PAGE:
Ten Reflections on 2023 from Atlanta Ventures

As we wrap up 2023, here are some of my key reflections from the year as we move into 2024.

A.T. Gimbel
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December 19, 2023

As we wrap up 2023, here are some of my key reflections from the year as we move into 2024.

10. Be prepared (do your research)

It is always interesting to see the different levels of preparedness people have for meetings and their business. With the inbound forms we get on our website, even the smallest amount of research or preparation shows you care and instantly vaults you above the noise. Spend the time to be prepared.

9. How to raise money (without investors)

In a tough fundraising environment, don’t forget there are other options to raise money for your business until you start to figure things out. Having a side hustle, doing consulting/services, and getting paid customers are all ways to fund your business without investors.

8. Growth vs. Cash

Several years ago the focus was all on growth. While growth is still important, in tougher economic and fundraising times it can make sense to take a little less growth if it helps preserve cash to give your business a longer runway to survive.

7. Execution is more important than the idea

I meet with a lot of folks who are very protective of their idea. They have received advice to be in “stealth” mode and require NDAs. That usually means you are missing out on great opportunities for feedback and market learnings. Remember somebody, somewhere else in the world has your same idea. It is all about the execution.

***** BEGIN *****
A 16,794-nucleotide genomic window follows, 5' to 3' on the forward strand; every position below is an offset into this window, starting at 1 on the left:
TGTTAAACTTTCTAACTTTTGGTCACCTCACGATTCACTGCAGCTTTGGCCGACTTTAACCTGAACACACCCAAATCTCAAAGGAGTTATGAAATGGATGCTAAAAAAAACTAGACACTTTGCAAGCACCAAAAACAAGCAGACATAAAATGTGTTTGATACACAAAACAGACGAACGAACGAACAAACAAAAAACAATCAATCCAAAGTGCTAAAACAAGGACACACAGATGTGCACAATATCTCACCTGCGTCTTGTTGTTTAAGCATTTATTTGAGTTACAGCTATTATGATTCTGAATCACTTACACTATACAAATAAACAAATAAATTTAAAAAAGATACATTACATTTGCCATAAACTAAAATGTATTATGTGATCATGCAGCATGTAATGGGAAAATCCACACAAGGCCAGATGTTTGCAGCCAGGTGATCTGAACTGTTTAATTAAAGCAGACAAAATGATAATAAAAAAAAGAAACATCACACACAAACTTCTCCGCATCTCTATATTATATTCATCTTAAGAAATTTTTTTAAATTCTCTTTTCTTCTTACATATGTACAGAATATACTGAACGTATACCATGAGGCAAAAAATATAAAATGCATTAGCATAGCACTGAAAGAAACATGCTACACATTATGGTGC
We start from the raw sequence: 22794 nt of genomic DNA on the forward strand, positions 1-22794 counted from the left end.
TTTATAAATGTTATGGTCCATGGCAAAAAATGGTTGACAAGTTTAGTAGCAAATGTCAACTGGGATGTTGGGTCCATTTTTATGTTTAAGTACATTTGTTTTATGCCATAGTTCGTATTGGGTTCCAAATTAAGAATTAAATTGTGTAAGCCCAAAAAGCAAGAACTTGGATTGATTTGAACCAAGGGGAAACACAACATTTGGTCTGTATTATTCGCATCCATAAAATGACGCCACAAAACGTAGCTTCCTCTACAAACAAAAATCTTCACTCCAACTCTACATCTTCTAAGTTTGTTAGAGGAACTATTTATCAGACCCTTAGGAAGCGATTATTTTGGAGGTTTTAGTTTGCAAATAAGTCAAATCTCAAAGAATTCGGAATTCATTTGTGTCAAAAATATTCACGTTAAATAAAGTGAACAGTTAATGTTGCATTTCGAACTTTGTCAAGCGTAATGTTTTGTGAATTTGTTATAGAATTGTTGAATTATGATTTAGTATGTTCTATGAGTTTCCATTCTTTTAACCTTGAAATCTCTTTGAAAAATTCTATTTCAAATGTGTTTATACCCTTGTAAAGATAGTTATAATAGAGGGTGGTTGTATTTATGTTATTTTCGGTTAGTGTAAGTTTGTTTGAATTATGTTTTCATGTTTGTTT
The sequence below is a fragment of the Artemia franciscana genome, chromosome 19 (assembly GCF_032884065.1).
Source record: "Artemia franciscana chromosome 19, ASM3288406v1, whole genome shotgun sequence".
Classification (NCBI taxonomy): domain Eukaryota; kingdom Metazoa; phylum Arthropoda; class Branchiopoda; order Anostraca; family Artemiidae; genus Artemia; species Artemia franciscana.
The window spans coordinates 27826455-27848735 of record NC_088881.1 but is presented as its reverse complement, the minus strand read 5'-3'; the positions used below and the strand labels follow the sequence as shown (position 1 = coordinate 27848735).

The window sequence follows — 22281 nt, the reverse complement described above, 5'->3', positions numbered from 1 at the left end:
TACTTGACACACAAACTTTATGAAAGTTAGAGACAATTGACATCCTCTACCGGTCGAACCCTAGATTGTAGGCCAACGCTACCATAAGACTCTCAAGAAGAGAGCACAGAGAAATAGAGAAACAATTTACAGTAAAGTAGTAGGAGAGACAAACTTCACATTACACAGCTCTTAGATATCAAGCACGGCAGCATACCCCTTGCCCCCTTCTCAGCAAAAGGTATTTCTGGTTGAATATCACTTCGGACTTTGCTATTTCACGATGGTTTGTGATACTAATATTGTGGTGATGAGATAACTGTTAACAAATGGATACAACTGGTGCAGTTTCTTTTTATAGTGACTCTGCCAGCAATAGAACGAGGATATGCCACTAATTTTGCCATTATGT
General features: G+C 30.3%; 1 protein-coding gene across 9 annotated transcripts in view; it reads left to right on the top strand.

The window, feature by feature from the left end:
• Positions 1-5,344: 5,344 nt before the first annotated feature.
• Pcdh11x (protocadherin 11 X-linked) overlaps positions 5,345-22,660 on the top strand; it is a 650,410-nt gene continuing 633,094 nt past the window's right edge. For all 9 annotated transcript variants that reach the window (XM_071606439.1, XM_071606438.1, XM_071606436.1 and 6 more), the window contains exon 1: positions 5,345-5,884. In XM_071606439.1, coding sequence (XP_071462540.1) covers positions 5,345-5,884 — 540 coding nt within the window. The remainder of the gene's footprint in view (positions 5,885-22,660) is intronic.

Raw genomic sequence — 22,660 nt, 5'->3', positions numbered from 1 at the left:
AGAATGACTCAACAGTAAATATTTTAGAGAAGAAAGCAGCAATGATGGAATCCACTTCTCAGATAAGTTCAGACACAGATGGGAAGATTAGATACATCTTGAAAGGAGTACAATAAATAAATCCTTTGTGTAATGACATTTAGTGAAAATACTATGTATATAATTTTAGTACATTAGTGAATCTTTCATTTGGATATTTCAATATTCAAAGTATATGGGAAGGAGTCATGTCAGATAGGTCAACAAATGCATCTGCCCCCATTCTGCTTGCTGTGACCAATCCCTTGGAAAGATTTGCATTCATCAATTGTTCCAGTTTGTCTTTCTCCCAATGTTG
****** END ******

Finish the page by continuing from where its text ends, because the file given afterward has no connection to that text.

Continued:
6. Starting a new business in down cycles

It is a tough fundraising environment now. That being said, it is a great time to start a business. Knowing it takes several years to get going, starting now could position you well in the next upward economic cycle. Furthermore, if people buy and love your product in a tough environment, imagine how much easier it will be to sell when things turn around.

5. Focus

It is easy to be attracted to the next market, customer segment, product feature, etc. But trying too many things can distract the team and dilute your limited resources. Instead focus on solving one problem, for one target customer segment, and be 10x better on one key dimension of the product.

4. It takes more than one thing for your startup to take off

I meet with a lot of entrepreneurs who believe they are one [insert product feature, capital raise, hire, etc.] away from having the business takeoff and start scaling. While that may be true if you are already having success, if you are still early, that one thing rarely makes the rocket ship start. Instead it is usually a combination of several factors that must align to get going.

3. Innovation needs constraints

Raising too much capital or growing your team before product-market fit can cause challenges. Early in your business, it is best to impose constraints to make sure you stay laser focused on proving out the key hypotheses and assumptions for the business.

2. Pivot or not

When times are tough, you sometimes have to make the tough decision of whether you should pivot the business or shut it down and move on. Here are some questions to think through that decision.

1. Find your passion

One of the questions we always ask potential studio entrepreneurs is what problems/areas are they passionate about? Entrepreneurship is hard, but picking a space where you deeply care about solving that problem makes it that much more important to keep going and overcome the inevitable adversity you will face in the journey.

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